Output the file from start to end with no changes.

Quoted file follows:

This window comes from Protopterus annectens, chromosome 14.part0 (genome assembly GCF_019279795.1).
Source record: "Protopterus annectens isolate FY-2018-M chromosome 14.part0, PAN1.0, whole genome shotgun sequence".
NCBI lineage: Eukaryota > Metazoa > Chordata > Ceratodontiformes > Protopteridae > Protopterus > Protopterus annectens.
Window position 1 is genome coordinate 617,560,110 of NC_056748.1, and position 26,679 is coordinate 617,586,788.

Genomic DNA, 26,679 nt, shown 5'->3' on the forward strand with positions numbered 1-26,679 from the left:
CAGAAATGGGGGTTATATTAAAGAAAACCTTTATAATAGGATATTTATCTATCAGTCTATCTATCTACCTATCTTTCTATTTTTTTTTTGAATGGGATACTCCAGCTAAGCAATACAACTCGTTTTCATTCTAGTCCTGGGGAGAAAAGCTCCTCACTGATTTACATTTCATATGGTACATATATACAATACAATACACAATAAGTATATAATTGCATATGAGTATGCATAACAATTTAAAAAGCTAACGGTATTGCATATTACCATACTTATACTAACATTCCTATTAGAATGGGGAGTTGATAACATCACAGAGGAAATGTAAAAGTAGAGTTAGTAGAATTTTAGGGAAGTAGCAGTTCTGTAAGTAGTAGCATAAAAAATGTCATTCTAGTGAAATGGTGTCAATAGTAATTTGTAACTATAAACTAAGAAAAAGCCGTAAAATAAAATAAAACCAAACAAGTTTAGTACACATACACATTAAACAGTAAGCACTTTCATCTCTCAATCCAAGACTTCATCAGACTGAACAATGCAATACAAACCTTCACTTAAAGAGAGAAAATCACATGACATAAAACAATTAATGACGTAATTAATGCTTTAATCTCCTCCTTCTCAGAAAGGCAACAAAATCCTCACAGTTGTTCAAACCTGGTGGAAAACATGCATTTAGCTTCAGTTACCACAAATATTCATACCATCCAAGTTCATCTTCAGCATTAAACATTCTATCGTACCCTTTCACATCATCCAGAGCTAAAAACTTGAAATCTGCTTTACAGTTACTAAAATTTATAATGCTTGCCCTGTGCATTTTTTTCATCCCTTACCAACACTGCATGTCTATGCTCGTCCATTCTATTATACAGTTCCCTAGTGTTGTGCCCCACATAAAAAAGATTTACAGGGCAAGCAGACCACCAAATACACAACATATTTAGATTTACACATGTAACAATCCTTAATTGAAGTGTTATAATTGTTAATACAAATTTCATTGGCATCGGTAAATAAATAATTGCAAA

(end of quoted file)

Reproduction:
This window comes from Protopterus annectens, chromosome 14.part0 (genome assembly GCF_019279795.1).
Source record: "Protopterus annectens isolate FY-2018-M chromosome 14.part0, PAN1.0, whole genome shotgun sequence".
NCBI lineage: Eukaryota > Metazoa > Chordata > Ceratodontiformes > Protopteridae > Protopterus > Protopterus annectens.
Window position 1 is genome coordinate 617,560,110 of NC_056748.1, and position 26,679 is coordinate 617,586,788.

Genomic DNA, 26,679 nt, shown 5'->3' on the forward strand with positions numbered 1-26,679 from the left:
CAGAAATGGGGGTTATATTAAAGAAAACCTTTATAATAGGATATTTATCTATCAGTCTATCTATCTACCTATCTTTCTATTTTTTTTTTGAATGGGATACTCCAGCTAAGCAATACAACTCGTTTTCATTCTAGTCCTGGGGAGAAAAGCTCCTCACTGATTTACATTTCATATGGTACATATATACAATACAATACACAATAAGTATATAATTGCATATGAGTATGCATAACAATTTAAAAAGCTAACGGTATTGCATATTACCATACTTATACTAACATTCCTATTAGAATGGGGAGTTGATAACATCACAGAGGAAATGTAAAAGTAGAGTTAGTAGAATTTTAGGGAAGTAGCAGTTCTGTAAGTAGTAGCATAAAAAATGTCATTCTAGTGAAATGGTGTCAATAGTAATTTGTAACTATAAACTAAGAAAAAGCCGTAAAATAAAATAAAACCAAACAAGTTTAGTACACATACACATTAAACAGTAAGCACTTTCATCTCTCAATCCAAGACTTCATCAGACTGAACAATGCAATACAAACCTTCACTTAAAGAGAGAAAATCACATGACATAAAACAATTAATGACGTAATTAATGCTTTAATCTCCTCCTTCTCAGAAAGGCAACAAAATCCTCACAGTTGTTCAAACCTGGTGGAAAACATGCATTTAGCTTCAGTTACCACAAATATTCATACCATCCAAGTTCATCTTCAGCATTAAACATTCTATCGTACCCTTTCACATCATCCAGAGCTAAAAACTTGAAATCTGCTTTACAGTTACTAAAATTTATAATGCTTGCCCTGTGCATTTTTTTCATCCCTTACCAACACTGCATGTCTATGCTCGTCCATTCTATTATACAGTTCCCTAGTGTTGTGCCCCACATAAAAAAGATTTACAGGGCAAGCAGACCACCAAATACACAACATATTTAGATTTACACATGTAACAATCCTTAATTGAAGTGTTATAATTGTTAATACAAATTTCATTGGCATCGGTAAATAAATAATTGCAAA